Posted by: thaprof on May 7, 2007 12:52 PM

Power with God? I see the disconnect from the perspective parishoner, sure.

The Hood Company

Posted by: Brian Hadd on May 7, 2007 1:31 PM

My conclusion thus far is that politics and religion don't seem to mix well even in a highly-educated, left-leaning area.

Sound's about right. Seattle's largest church, Mars Hill, is also quite apolitical (and also Calvinist).

Regardless of the reason, protecting the church from self serving politicians seems like a good thing.

Out on the eastside, things seem to be different. Antioch Bible Church is, I believe, active in organizing opposition to gay marriage among other causes.

Posted by: peter johnson on May 7, 2007 1:35 PM

"Our town is too small to have a movie theater, so apparently the churches carry out the function of lefty propaganda."

Our town is the same way, only with the politics reversed. Big deal. Some churches are liberal, some conservative. Isn't all this a good thing?

And I'm confused about this post in general. Is it your intention to showcase that liberals are in the minority? Frankly I'm stunned that you don't mention the massively popular and highly organized conservative Fundamentalist movement in your "Politics and Religion" post. Again, this simply comes off as "look at those liberal wackos, so out of touch with the mainstream."

Posted by: the patriarch on May 7, 2007 3:11 PM

Let's not forget, as a condition of their tax exemptions churches are supposed to steer clear of political activism, whether liberal or conservative. Obviously it's a rule that is ignored in practice.

Posted by: Peter on May 7, 2007 4:27 PM

Patriarch -- My subject matter was the political involvement of churches in the neighborhood of the University of Washington as compared to the number of Sunday services offered (a proxy for membership).

Since, as far as I know, there are no obvious right-leaning churches in that area, I didn't deal with that end of the political spectrum.

I noted that Seattle is mostly to the left politically, yet the one church in the liberal University area that seems to be doing well apparently avoids politics -- churches stressing leftist politics are not doing as well. Such was the gist of the post. Sorry if I wasn't more clear about this.

Posted by: Donald Pittenger on May 7, 2007 7:48 PM

A church not far from me here on the Upper West Side of Manhattan would seem to not be learning this lesson. I'm too secular myself to know the denomination - but between the Yoga classes, Homeless guys are encouraged to sleep on the steps, the illuminated peace sign, and countless posters about left-wing causes, they are definitely a prime example of the phenomenon of religious institutions pandering to secular audiences.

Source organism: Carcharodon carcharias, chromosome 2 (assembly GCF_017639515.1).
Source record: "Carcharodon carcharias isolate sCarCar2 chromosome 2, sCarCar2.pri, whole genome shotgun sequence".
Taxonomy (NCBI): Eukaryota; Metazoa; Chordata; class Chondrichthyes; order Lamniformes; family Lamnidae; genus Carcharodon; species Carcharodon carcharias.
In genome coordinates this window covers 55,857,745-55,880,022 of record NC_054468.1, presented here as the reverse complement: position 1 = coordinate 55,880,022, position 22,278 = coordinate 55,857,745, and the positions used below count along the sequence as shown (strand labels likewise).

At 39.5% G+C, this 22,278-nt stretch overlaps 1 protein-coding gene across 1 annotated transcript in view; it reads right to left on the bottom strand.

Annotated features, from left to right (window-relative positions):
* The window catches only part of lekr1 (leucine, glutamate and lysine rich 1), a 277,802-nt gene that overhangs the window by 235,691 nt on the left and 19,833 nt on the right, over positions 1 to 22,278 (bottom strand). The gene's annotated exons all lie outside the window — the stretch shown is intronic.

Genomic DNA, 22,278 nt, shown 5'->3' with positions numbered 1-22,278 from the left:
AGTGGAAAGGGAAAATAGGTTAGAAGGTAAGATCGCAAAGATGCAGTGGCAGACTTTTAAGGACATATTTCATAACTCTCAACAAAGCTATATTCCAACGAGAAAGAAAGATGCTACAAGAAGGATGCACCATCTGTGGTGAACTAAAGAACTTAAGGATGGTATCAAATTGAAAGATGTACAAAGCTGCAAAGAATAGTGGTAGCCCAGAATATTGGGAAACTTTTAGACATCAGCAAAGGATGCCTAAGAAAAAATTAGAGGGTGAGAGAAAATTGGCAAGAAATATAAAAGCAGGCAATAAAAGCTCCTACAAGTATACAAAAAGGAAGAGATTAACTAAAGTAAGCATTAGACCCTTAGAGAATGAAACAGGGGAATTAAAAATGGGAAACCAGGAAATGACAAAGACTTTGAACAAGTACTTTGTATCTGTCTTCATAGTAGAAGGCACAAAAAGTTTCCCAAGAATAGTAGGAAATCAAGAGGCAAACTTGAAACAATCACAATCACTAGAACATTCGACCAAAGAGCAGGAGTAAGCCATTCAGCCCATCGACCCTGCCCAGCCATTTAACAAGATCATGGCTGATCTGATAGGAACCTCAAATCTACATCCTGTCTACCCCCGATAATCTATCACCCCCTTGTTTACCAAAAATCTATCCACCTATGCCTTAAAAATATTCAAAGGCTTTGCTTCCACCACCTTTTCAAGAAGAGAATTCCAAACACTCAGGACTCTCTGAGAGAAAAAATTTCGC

They have plans to build ugly condos directly on top of the beautiful but crumbling romanesque-revival building in order to fiscally survive.

Posted by: Jonas Cord Jr. on May 8, 2007 3:44 PM

"Yeah, Antioch was a pretty diverse place. But then the Muslims conquered it, and that was that. I'm sure that went unmentioned. It is puzzling that the the cities to to which the letters of the New Testament are addressed are now all Muslim..."

Of course, there are still many Christians in Lebanon. Heck, there are 800,000 Assyrian Christians in Iraq, and 500,000 more in Syria -- not that you'd ever hear this self-proclaimed "faith-based" Administration mention that.

And then there's Nassim Nicholas Taleb's description of himself: "I was born in Amioun (also spelled Amyoun), the Greek Orthodox Levantine heartland (we are what Cavafy calls ellhnosurwn or, what people call less poetically the Antiochans -- and I am a native French speaking Hellenosuron son of Jesuit educated French citizens to confuse matters)." (emph. added)

But I'm sure Mr. Taleb is 1300 years old, and is describing his native Christian people as "Antiochans" solely because he's lived so long... {cough}

Posted by: Hal O'Brien on May 8, 2007 5:01 PM


At First Baptist Church--a megachurch of over 10,000 in Springdale, Arkansas--Pastor Ronnie Floyd's 2004 "God and Country" celebration challenged the audience to prayerfully seek "God's candidate." The helpful audiovisual accompaniment barely stopped short of explicitly endorsing Bush, but damn near had him in an SA uniform with flag backdrop and "Got mit uns!" in the caption. Of course, John Kerry got the Immanuel Goldstein role in that little Two Minutes Hate. There were some attempts to go after the church's tax-exempt status because of it, but all unsuccessful.

Posted by: Kevin Carson on May 9, 2007 11:25 AM